Perception preattentive and phenomenal

Recent work in experimental psychology and neuroscience has revealed a rather surprising architecture for early (or preattentive) perceptual processes. This paper will describe some of the surprising features of that architecture, and how they bear on recent philosophical debates about the notion of phenomenal consciousness. I will argue that the common sense idea that states of phenomenal consciousness are states of a unitary kind cannot survive confrontation with the details of how our early perceptual processing works. In particular, that architecture forces us to contemplate the prospect of phenomenal consciousness being sundered in two, with states that have phenomenal character making an appearance far before the arrival of anything one could call consciousness or awareness.
Keywords No keywords specified (fix it)
Categories (categorize this paper)
 Save to my reading list
Follow the author(s)
My bibliography
Export citation
Find it on Scholar
Edit this record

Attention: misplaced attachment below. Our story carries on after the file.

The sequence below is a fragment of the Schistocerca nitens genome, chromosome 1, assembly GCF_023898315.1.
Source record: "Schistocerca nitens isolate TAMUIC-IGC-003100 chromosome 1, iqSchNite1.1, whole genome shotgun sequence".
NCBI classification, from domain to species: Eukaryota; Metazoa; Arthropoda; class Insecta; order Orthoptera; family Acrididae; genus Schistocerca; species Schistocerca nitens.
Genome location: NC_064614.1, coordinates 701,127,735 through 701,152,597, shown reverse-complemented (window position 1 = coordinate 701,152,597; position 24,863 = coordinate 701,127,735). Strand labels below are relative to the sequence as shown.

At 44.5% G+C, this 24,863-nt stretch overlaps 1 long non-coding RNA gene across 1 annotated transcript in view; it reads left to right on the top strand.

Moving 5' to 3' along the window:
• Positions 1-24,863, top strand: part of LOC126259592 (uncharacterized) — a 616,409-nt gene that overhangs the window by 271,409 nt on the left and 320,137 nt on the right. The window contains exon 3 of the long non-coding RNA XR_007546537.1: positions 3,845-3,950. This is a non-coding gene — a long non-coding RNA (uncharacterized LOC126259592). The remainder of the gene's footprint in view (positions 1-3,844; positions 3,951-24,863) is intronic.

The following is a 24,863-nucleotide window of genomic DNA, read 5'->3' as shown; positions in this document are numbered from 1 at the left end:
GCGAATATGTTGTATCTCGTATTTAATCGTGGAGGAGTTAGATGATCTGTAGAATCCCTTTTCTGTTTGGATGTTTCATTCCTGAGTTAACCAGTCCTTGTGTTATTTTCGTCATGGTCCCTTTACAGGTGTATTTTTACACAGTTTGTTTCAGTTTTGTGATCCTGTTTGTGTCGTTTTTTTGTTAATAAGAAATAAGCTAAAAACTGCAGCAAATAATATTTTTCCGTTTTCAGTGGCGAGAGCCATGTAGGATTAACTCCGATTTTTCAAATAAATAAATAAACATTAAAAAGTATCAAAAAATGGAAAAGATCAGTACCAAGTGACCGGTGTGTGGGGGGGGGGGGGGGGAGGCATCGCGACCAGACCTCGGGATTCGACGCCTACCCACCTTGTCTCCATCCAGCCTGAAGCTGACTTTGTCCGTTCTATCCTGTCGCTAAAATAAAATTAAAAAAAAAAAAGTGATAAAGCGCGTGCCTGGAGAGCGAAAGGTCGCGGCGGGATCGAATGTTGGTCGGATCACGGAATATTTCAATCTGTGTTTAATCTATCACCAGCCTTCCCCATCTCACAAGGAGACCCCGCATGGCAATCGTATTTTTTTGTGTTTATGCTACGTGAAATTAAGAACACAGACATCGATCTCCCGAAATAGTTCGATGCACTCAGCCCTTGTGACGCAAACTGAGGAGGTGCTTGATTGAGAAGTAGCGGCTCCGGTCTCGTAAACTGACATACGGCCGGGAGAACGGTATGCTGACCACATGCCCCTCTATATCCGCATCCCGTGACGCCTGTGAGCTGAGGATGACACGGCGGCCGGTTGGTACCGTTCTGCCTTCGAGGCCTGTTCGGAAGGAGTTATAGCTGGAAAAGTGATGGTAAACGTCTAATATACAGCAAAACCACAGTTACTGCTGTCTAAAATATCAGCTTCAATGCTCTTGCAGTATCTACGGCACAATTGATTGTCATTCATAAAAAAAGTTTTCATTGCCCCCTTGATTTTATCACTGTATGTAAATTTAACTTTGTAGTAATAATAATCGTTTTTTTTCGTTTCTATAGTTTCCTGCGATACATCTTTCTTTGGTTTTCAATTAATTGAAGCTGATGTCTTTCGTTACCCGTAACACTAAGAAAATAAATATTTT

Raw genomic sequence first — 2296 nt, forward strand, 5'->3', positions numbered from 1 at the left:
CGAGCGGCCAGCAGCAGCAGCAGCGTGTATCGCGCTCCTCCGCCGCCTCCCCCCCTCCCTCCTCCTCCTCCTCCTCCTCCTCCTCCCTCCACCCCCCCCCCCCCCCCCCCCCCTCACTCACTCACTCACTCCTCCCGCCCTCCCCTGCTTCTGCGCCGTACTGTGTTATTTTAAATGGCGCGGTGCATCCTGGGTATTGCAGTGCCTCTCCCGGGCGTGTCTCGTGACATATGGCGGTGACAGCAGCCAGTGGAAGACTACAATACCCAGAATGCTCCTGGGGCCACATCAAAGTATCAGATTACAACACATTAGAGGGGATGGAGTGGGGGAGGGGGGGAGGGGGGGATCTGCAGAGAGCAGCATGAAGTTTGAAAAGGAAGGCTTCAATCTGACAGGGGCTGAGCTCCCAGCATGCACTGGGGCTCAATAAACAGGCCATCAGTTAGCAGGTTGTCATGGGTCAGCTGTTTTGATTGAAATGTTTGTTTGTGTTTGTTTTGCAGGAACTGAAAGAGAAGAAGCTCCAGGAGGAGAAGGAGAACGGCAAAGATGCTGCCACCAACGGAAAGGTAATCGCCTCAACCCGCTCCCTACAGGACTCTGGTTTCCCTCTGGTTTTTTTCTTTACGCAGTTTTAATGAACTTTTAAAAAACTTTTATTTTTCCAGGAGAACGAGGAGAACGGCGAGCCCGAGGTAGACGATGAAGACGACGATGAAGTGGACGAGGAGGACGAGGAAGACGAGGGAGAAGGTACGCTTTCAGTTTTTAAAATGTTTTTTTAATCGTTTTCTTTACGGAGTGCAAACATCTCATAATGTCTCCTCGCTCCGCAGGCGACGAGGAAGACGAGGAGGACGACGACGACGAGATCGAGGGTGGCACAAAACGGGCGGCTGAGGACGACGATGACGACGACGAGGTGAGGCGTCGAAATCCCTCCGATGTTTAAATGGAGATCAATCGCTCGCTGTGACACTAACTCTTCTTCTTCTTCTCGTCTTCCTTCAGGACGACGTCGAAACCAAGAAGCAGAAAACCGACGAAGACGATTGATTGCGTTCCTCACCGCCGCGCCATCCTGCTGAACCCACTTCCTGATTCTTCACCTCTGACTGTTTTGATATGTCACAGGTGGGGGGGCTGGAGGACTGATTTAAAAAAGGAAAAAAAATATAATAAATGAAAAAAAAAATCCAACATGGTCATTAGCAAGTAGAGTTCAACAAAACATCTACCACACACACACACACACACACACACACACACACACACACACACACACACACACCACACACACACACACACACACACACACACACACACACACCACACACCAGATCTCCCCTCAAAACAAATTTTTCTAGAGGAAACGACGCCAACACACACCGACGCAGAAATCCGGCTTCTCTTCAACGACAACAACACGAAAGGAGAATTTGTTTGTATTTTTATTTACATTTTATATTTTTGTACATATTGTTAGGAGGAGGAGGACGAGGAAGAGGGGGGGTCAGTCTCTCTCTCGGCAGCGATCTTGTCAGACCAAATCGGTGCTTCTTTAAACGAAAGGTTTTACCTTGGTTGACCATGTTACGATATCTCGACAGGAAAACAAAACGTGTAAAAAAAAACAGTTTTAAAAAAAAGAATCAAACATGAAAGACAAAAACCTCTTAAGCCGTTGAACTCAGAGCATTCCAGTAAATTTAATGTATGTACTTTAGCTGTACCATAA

Mark as duplicate
Revision history Request removal from index
Download options
PhilPapers Archive

Upload a copy of this paper     Check publisher's policy on self-archival     Papers currently archived: 22,570
External links
Setup an account with your affiliations in order to access resources via your University's proxy server
Configure custom proxy (use this if your affiliation does not provide a proxy)
Through your library
References found in this work BETA

No references found.

Add more references

Citations of this work BETA

No citations found.

Add more citations

Similar books and articles

Monthly downloads

Added to index


Total downloads

70 ( #65,160 of 1,938,441 )

Recent downloads (6 months)

3 ( #208,303 of 1,938,441 )

How can I increase my downloads?

My notes
Sign in to use this feature

Start a new thread
There  are no threads in this forum
Nothing in this forum yet.